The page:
Foundations of Petroleum Reservoir Simulation
This course deals with the basic theory that forms the foundation of simulators: mass balance and energy balance, black oil vs. compositional models, fractured reservoirs PVT data, gridding, well modeling and solution of linear and nonlinear equations. This will be done without any partial differential equations and it will require participants to have a mathematical background at the undergraduate level.
The primary objective of this course is to reveal, in simpler terms, the fundamentals of reservoir simulators and how they impact users. The assumptions made in different types of models and their impact will also be discussed. In the end, this course is intended to make attendees more informed users of simulators.
Understanding the foundations of reservoir simulation and underlying assumptions will lead to more effective use of simulation technology.
This course is for anyone interested in being an informed user of reservoir simulation. Reservoir engineers, geologists and geophysicists engaged in reservoir management will benefit from the course by understanding the foundations upon which simulators are built and assumptions made at various stages.
Basic background in basic reservoir engineering is required. Students must bring their own laptops.
.8 CEUs (Continuing Education Units) are awarded for this 1-day course.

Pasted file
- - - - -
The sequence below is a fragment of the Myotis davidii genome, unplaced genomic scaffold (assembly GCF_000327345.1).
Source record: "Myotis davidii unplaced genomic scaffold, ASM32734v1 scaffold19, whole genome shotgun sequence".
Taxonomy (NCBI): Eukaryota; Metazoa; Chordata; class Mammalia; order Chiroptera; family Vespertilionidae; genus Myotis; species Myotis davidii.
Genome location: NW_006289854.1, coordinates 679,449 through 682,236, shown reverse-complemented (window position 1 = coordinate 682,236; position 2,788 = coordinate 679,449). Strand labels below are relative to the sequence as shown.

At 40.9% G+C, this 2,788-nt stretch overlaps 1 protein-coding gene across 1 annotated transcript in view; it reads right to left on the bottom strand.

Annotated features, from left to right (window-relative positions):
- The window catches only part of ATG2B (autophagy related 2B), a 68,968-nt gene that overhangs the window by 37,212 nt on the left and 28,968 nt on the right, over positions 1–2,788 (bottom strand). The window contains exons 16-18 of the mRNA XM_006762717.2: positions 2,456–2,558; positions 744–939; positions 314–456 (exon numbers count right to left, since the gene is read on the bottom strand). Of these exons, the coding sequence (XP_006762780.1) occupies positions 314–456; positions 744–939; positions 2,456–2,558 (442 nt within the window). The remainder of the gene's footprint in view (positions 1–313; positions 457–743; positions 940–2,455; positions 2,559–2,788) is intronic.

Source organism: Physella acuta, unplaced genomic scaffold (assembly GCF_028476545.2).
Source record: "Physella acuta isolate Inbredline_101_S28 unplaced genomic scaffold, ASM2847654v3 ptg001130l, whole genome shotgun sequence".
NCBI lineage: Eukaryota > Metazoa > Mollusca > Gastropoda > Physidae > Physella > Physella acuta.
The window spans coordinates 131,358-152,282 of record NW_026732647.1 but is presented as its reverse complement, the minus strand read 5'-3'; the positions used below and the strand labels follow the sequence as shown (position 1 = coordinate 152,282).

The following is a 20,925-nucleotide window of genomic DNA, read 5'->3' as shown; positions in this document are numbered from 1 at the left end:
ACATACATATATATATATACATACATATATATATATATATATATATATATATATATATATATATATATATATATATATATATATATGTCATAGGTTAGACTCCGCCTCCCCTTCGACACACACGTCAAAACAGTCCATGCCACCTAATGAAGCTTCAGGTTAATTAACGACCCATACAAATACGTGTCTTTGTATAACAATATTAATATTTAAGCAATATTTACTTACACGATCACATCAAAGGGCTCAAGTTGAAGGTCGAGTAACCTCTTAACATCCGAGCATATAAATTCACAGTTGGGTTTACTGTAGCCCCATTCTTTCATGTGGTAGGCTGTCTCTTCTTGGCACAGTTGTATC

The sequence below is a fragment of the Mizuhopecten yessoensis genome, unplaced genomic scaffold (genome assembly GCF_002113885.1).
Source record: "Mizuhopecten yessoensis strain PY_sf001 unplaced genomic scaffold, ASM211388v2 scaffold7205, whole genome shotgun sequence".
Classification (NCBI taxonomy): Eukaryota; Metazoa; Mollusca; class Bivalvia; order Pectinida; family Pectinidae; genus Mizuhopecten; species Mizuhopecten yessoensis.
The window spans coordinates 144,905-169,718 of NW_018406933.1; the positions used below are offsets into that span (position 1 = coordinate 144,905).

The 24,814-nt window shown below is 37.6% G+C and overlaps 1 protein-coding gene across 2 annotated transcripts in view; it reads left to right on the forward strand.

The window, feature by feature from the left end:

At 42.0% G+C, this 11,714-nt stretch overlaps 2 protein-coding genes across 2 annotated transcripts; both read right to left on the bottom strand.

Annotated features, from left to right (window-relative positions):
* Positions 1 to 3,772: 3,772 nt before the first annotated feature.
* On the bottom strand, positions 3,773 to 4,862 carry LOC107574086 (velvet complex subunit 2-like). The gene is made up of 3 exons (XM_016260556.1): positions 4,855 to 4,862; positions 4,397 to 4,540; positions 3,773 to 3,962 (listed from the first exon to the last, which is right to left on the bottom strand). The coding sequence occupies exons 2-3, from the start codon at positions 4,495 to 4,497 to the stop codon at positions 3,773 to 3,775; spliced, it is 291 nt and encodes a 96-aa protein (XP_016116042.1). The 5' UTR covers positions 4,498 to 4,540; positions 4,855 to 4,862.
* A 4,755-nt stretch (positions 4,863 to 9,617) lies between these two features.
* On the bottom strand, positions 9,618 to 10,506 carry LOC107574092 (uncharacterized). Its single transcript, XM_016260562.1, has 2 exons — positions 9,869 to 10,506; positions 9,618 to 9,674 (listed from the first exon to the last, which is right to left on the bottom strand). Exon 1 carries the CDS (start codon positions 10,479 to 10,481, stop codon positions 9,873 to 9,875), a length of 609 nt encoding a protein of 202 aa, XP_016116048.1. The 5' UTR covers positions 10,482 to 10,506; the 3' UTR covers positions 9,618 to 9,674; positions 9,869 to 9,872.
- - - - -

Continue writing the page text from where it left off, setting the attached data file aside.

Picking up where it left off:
All cancellations must be received no later than 14 days prior to the course start date. Cancellations made after the 14-day window will not be refunded. Refunds will not be given due to no show situations.
Training sessions attached to SPE conferences and workshops follow the cancellation policies stated on the event information page. Please check that page for specific cancellation information.
SPE reserves the right to cancel or re-schedule courses at will. Notification of changes will be made as quickly as possible; please keep this in mind when arranging travel, as SPE is not responsible for any fees charged for cancelling or changing travel arrangements.
We reserve the right to substitute course instructors as necessary.
Khalid Aziz is Professor (Emeritus) in the Energy Resources Engineering department of Stanford University. He has been teaching petroleum engineering and, in particular, reservoir simulation courses for over 40 years. He has taught short courses all over the world.
Aziz has over 200 publications in reservoir simulation and on multiphase flow in pipes. He has considerable practical experience in this field, including the founding of CMG in Calgary, which is now one of the largest suppliers of reservoir simulation software in the world. Aziz is also the founder of the reservoir simulation consortium at Stanford University.